by Debra Davis
When I decided to implement the Small World Initiative (SWI) on our campus, I had the choice of implementing in an already established course [easily done with all the health profession programs on our campus] or develop and entirely new course. If I am to be entirely honest, due to my own insecurities, I chose the latter and developed a course for non-science majors because I felt if I messed this up, I would not destroy the curriculum, and at the very least, the non-science majors would still learn something. In the fall, I used my microbiology course students as “guinea pigs” and unofficially implemented an abbreviated version of SWI in their lab portion. The students that semester were very excited about doing a research project in class. I never imagined they would be such excited guinea pigs. One particular student [who is now in his first semester of pharmacy school] declared himself embarking on a future career as an epidemiology pharmacist [is there even such a profession??] and became my lab helper in the spring.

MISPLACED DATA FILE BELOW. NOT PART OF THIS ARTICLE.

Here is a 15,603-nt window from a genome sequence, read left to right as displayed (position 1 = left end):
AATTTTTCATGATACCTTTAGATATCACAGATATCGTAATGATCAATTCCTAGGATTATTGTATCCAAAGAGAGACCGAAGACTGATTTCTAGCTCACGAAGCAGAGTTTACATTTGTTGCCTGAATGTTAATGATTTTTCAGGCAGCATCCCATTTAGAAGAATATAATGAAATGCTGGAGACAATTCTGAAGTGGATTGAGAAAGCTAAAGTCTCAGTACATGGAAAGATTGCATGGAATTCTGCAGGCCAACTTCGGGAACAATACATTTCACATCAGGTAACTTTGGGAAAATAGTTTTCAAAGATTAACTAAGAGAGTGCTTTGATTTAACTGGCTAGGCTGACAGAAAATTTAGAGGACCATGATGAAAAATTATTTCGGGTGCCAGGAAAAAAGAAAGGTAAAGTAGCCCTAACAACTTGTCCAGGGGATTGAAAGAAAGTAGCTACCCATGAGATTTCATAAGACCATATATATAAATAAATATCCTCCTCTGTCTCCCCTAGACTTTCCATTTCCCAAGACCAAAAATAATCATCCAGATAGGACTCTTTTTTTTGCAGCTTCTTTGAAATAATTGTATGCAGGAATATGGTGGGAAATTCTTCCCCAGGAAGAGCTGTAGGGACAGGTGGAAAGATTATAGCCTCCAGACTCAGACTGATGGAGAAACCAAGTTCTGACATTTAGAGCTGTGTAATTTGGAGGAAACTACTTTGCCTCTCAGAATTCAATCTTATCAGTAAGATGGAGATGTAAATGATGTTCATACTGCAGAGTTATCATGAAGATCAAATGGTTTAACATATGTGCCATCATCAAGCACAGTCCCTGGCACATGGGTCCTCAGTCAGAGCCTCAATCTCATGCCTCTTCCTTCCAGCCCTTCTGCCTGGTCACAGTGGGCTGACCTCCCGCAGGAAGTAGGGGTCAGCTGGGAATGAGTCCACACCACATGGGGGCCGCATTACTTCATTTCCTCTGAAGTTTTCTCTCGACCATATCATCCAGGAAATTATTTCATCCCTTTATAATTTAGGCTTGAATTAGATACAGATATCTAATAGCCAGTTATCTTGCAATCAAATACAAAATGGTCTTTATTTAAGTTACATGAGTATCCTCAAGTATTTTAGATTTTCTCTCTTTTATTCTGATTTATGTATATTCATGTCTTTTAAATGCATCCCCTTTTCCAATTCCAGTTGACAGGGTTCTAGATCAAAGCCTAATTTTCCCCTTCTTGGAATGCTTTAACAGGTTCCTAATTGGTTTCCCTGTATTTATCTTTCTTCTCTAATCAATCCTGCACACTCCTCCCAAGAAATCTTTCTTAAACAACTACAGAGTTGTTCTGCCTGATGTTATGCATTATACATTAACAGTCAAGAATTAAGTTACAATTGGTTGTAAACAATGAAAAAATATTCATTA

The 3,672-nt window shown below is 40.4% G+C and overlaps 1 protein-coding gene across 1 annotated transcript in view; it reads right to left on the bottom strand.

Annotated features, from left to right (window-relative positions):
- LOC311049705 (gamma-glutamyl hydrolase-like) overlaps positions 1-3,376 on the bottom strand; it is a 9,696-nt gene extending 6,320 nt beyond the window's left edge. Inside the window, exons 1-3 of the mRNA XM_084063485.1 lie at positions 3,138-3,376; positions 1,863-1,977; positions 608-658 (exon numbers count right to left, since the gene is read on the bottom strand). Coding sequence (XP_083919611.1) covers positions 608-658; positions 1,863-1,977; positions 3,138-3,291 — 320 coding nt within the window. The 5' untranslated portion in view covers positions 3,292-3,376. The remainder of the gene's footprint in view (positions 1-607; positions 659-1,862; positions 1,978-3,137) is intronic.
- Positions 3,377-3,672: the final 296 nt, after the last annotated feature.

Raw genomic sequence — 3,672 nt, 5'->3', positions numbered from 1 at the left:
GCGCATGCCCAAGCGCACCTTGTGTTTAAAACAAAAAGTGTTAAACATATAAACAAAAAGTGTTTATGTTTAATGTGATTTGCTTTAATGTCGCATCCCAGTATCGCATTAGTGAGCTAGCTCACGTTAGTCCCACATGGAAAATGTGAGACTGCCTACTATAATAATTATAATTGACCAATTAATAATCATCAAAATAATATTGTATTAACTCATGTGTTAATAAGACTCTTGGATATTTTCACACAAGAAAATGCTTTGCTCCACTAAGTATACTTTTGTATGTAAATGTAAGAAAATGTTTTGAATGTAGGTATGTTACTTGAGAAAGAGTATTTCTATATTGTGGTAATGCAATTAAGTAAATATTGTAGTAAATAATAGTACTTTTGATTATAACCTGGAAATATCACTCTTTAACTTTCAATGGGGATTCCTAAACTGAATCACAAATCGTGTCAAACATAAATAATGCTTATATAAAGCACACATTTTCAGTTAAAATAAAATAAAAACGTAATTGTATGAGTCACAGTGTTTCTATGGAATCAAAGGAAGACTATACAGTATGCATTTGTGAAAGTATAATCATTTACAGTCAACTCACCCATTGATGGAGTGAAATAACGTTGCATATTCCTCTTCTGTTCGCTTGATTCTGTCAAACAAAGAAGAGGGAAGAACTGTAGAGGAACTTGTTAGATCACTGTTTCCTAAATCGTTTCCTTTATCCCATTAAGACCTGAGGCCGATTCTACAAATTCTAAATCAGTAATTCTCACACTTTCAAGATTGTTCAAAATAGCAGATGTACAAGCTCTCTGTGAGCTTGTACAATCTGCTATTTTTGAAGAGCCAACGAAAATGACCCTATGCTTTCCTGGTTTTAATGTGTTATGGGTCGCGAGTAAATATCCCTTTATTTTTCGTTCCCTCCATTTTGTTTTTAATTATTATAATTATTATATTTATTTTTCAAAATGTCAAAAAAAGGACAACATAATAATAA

My experience with SWI in a non-majors course was contrary to my fears. In short – it was quite the challenge, but all in all, it was simply amazing. I had a cohort of athletes in my small class, particularly football players, mainly because my course “fit their schedule.” During the course, the students were inspired to learn; they worked hard, and due to their natural competitive streak, when each assessment was returned, they crowned the “smartest football player” the teammate with the highest grade. At the end of the semester, we had a poster presentation where the students eloquently discussed their findings with invited success coaches, peers, fellow students, and biology faculty. The feedback I received from my colleagues was incredibly encouraging; they were amazed at the work the students completed and how well they were able to explain themselves. Their advisors wanted to know when I was going to offer the course again because the student feedback was so positive. Two of the freshmen students who did very well in my course are now in freshman biology courses because of the confidence they acquired.
Most of our isolates were common soil bacteria that are already known for their antibiotic production. Our contribution to the science of SWI was minimal, but…. the student experience was invaluable, and my experience as their instructor was life changing. I am better prepared to offer this course again next spring. I am excited as I have a full class. The word is out on our campus, and the students have been signing up! Who knows what this next group will bring!